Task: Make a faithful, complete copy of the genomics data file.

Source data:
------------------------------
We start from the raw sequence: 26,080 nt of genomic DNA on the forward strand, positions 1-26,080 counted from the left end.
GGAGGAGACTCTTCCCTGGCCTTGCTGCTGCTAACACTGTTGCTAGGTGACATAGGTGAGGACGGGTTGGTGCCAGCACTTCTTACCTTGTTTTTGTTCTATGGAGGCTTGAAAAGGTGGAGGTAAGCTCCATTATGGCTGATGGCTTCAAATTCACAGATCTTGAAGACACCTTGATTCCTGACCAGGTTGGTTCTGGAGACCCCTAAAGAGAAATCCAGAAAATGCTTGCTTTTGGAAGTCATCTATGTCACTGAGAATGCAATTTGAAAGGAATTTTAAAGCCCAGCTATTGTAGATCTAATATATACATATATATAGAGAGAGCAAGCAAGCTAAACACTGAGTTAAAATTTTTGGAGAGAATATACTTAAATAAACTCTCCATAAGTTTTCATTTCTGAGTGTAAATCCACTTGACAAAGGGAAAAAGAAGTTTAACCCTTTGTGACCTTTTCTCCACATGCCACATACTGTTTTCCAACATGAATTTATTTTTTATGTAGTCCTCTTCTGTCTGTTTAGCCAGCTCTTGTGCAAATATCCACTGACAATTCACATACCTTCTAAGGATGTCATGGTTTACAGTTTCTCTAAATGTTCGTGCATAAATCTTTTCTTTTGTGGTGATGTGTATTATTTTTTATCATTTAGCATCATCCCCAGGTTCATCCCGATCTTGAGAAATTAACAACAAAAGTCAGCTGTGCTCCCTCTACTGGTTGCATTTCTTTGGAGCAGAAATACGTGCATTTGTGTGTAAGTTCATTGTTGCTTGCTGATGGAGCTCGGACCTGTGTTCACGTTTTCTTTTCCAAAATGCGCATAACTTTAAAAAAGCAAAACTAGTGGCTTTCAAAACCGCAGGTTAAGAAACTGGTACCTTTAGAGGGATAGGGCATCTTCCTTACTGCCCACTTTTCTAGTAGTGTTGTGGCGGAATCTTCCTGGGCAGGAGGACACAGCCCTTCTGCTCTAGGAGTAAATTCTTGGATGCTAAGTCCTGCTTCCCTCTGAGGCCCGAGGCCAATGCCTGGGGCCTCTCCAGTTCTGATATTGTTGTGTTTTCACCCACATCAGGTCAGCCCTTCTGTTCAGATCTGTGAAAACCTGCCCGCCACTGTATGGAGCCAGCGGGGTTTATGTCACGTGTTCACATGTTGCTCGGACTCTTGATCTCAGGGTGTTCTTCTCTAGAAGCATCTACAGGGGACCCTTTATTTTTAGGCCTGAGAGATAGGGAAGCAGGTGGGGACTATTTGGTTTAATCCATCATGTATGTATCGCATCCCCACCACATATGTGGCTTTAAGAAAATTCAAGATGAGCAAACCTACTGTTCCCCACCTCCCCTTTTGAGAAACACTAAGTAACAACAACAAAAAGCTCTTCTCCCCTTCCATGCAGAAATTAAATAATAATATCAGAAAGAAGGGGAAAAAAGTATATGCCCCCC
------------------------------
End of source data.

We start from the raw sequence: 26,080 nt of genomic DNA on the forward strand, positions 1-26,080 counted from the left end.
GGAGGAGACTCTTCCCTGGCCTTGCTGCTGCTAACACTGTTGCTAGGTGACATAGGTGAGGACGGGTTGGTGCCAGCACTTCTTACCTTGTTTTTGTTCTATGGAGGCTTGAAAAGGTGGAGGTAAGCTCCATTATGGCTGATGGCTTCAAATTCACAGATCTTGAAGACACCTTGATTCCTGACCAGGTTGGTTCTGGAGACCCCTAAAGAGAAATCCAGAAAATGCTTGCTTTTGGAAGTCATCTATGTCACTGAGAATGCAATTTGAAAGGAATTTTAAAGCCCAGCTATTGTAGATCTAATATATACATATATATAGAGAGAGCAAGCAAGCTAAACACTGAGTTAAAATTTTTGGAGAGAATATACTTAAATAAACTCTCCATAAGTTTTCATTTCTGAGTGTAAATCCACTTGACAAAGGGAAAAAGAAGTTTAACCCTTTGTGACCTTTTCTCCACATGCCACATACTGTTTTCCAACATGAATTTATTTTTTATGTAGTCCTCTTCTGTCTGTTTAGCCAGCTCTTGTGCAAATATCCACTGACAATTCACATACCTTCTAAGGATGTCATGGTTTACAGTTTCTCTAAATGTTCGTGCATAAATCTTTTCTTTTGTGGTGATGTGTATTATTTTTTATCATTTAGCATCATCCCCAGGTTCATCCCGATCTTGAGAAATTAACAACAAAAGTCAGCTGTGCTCCCTCTACTGGTTGCATTTCTTTGGAGCAGAAATACGTGCATTTGTGTGTAAGTTCATTGTTGCTTGCTGATGGAGCTCGGACCTGTGTTCACGTTTTCTTTTCCAAAATGCGCATAACTTTAAAAAAGCAAAACTAGTGGCTTTCAAAACCGCAGGTTAAGAAACTGGTACCTTTAGAGGGATAGGGCATCTTCCTTACTGCCCACTTTTCTAGTAGTGTTGTGGCGGAATCTTCCTGGGCAGGAGGACACAGCCCTTCTGCTCTAGGAGTAAATTCTTGGATGCTAAGTCCTGCTTCCCTCTGAGGCCCGAGGCCAATGCCTGGGGCCTCTCCAGTTCTGATATTGTTGTGTTTTCACCCACATCAGGTCAGCCCTTCTGTTCAGATCTGTGAAAACCTGCCCGCCACTGTATGGAGCCAGCGGGGTTTATGTCACGTGTTCACATGTTGCTCGGACTCTTGATCTCAGGGTGTTCTTCTCTAGAAGCATCTACAGGGGACCCTTTATTTTTAGGCCTGAGAGATAGGGAAGCAGGTGGGGACTATTTGGTTTAATCCATCATGTATGTATCGCATCCCCACCACATATGTGGCTTTAAGAAAATTCAAGATGAGCAAACCTACTGTTCCCCACCTCCCCTTTTGAGAAACACTAAGTAACAACAACAAAAAGCTCTTCTCCCCTTCCATGCAGAAATTAAATAATAATATCAGAAAGAAGGGGAAAAAAGTATATGCCCCCC